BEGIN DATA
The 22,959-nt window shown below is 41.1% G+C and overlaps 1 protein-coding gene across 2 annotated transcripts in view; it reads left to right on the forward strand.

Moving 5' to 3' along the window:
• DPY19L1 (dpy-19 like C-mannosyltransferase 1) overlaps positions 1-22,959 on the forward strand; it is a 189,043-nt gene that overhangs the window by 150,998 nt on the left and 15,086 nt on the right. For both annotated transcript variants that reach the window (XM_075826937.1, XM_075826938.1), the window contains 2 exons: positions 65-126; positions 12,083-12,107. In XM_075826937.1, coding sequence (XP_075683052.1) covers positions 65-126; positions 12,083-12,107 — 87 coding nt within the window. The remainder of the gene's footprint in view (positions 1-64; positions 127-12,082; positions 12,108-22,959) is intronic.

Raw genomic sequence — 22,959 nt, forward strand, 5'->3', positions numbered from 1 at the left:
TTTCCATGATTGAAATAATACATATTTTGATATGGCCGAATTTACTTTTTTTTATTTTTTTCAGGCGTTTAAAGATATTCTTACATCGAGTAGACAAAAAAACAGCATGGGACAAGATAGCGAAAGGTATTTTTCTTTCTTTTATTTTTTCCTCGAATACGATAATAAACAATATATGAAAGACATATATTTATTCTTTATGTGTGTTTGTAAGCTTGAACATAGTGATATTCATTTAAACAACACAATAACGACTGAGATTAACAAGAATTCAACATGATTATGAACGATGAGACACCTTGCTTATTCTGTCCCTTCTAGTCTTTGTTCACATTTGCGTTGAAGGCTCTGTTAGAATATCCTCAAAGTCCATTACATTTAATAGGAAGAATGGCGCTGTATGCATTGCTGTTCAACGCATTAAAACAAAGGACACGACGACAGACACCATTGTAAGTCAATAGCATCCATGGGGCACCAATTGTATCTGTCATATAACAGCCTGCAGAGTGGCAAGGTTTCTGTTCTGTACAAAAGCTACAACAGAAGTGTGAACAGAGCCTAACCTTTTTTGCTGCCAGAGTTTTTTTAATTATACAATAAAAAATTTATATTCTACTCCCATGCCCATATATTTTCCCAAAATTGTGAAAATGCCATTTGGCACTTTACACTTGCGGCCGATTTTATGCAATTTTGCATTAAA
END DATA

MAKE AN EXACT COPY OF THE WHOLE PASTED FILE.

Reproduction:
The 22,959-nt window shown below is 41.1% G+C and overlaps 1 protein-coding gene across 2 annotated transcripts in view; it reads left to right on the forward strand.

Moving 5' to 3' along the window:
• DPY19L1 (dpy-19 like C-mannosyltransferase 1) overlaps positions 1-22,959 on the forward strand; it is a 189,043-nt gene that overhangs the window by 150,998 nt on the left and 15,086 nt on the right. For both annotated transcript variants that reach the window (XM_075826937.1, XM_075826938.1), the window contains 2 exons: positions 65-126; positions 12,083-12,107. In XM_075826937.1, coding sequence (XP_075683052.1) covers positions 65-126; positions 12,083-12,107 — 87 coding nt within the window. The remainder of the gene's footprint in view (positions 1-64; positions 127-12,082; positions 12,108-22,959) is intronic.

Raw genomic sequence — 22,959 nt, forward strand, 5'->3', positions numbered from 1 at the left:
TTTCCATGATTGAAATAATACATATTTTGATATGGCCGAATTTACTTTTTTTTATTTTTTTCAGGCGTTTAAAGATATTCTTACATCGAGTAGACAAAAAAACAGCATGGGACAAGATAGCGAAAGGTATTTTTCTTTCTTTTATTTTTTCCTCGAATACGATAATAAACAATATATGAAAGACATATATTTATTCTTTATGTGTGTTTGTAAGCTTGAACATAGTGATATTCATTTAAACAACACAATAACGACTGAGATTAACAAGAATTCAACATGATTATGAACGATGAGACACCTTGCTTATTCTGTCCCTTCTAGTCTTTGTTCACATTTGCGTTGAAGGCTCTGTTAGAATATCCTCAAAGTCCATTACATTTAATAGGAAGAATGGCGCTGTATGCATTGCTGTTCAACGCATTAAAACAAAGGACACGACGACAGACACCATTGTAAGTCAATAGCATCCATGGGGCACCAATTGTATCTGTCATATAACAGCCTGCAGAGTGGCAAGGTTTCTGTTCTGTACAAAAGCTACAACAGAAGTGTGAACAGAGCCTAACCTTTTTTGCTGCCAGAGTTTTTTTAATTATACAATAAAAAATTTATATTCTACTCCCATGCCCATATATTTTCCCAAAATTGTGAAAATGCCATTTGGCACTTTACACTTGCGGCCGATTTTATGCAATTTTGCATTAAA